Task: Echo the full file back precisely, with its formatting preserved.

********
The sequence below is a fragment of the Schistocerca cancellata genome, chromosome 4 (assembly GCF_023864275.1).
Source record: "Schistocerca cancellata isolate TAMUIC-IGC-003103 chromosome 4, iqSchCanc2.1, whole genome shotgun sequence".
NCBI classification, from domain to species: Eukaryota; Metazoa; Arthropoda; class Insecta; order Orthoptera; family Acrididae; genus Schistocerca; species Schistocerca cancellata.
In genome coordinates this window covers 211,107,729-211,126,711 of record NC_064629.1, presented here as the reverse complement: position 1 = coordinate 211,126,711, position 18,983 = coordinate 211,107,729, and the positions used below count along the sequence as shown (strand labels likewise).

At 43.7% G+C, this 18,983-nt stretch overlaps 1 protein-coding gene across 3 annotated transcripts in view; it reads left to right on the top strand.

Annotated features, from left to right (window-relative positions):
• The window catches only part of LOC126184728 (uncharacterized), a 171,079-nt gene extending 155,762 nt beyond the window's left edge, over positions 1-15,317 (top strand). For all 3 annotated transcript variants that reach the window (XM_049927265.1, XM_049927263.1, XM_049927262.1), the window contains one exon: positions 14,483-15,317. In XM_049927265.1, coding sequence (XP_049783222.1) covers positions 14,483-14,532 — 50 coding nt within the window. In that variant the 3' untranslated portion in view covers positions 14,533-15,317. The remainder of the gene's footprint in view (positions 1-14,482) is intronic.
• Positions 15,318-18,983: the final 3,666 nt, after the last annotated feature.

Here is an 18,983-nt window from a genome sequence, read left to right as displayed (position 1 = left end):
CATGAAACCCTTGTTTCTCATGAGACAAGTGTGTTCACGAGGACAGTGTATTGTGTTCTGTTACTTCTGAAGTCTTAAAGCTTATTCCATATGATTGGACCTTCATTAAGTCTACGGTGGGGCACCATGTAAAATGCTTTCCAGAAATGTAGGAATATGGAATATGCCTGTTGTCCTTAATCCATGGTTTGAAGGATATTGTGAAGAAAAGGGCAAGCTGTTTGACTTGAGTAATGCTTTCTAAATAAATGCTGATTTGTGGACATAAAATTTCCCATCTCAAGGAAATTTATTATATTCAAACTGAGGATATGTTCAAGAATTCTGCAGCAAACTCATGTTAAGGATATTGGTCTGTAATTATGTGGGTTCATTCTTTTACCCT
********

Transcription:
The sequence below is a fragment of the Schistocerca cancellata genome, chromosome 4 (assembly GCF_023864275.1).
Source record: "Schistocerca cancellata isolate TAMUIC-IGC-003103 chromosome 4, iqSchCanc2.1, whole genome shotgun sequence".
NCBI classification, from domain to species: Eukaryota; Metazoa; Arthropoda; class Insecta; order Orthoptera; family Acrididae; genus Schistocerca; species Schistocerca cancellata.
In genome coordinates this window covers 211,107,729-211,126,711 of record NC_064629.1, presented here as the reverse complement: position 1 = coordinate 211,126,711, position 18,983 = coordinate 211,107,729, and the positions used below count along the sequence as shown (strand labels likewise).

At 43.7% G+C, this 18,983-nt stretch overlaps 1 protein-coding gene across 3 annotated transcripts in view; it reads left to right on the top strand.

Annotated features, from left to right (window-relative positions):
• The window catches only part of LOC126184728 (uncharacterized), a 171,079-nt gene extending 155,762 nt beyond the window's left edge, over positions 1-15,317 (top strand). For all 3 annotated transcript variants that reach the window (XM_049927265.1, XM_049927263.1, XM_049927262.1), the window contains one exon: positions 14,483-15,317. In XM_049927265.1, coding sequence (XP_049783222.1) covers positions 14,483-14,532 — 50 coding nt within the window. In that variant the 3' untranslated portion in view covers positions 14,533-15,317. The remainder of the gene's footprint in view (positions 1-14,482) is intronic.
• Positions 15,318-18,983: the final 3,666 nt, after the last annotated feature.

Here is an 18,983-nt window from a genome sequence, read left to right as displayed (position 1 = left end):
CATGAAACCCTTGTTTCTCATGAGACAAGTGTGTTCACGAGGACAGTGTATTGTGTTCTGTTACTTCTGAAGTCTTAAAGCTTATTCCATATGATTGGACCTTCATTAAGTCTACGGTGGGGCACCATGTAAAATGCTTTCCAGAAATGTAGGAATATGGAATATGCCTGTTGTCCTTAATCCATGGTTTGAAGGATATTGTGAAGAAAAGGGCAAGCTGTTTGACTTGAGTAATGCTTTCTAAATAAATGCTGATTTGTGGACATAAAATTTCCCATCTCAAGGAAATTTATTATATTCAAACTGAGGATATGTTCAAGAATTCTGCAGCAAACTCATGTTAAGGATATTGGTCTGTAATTATGTGGGTTCATTCTTTTACCCT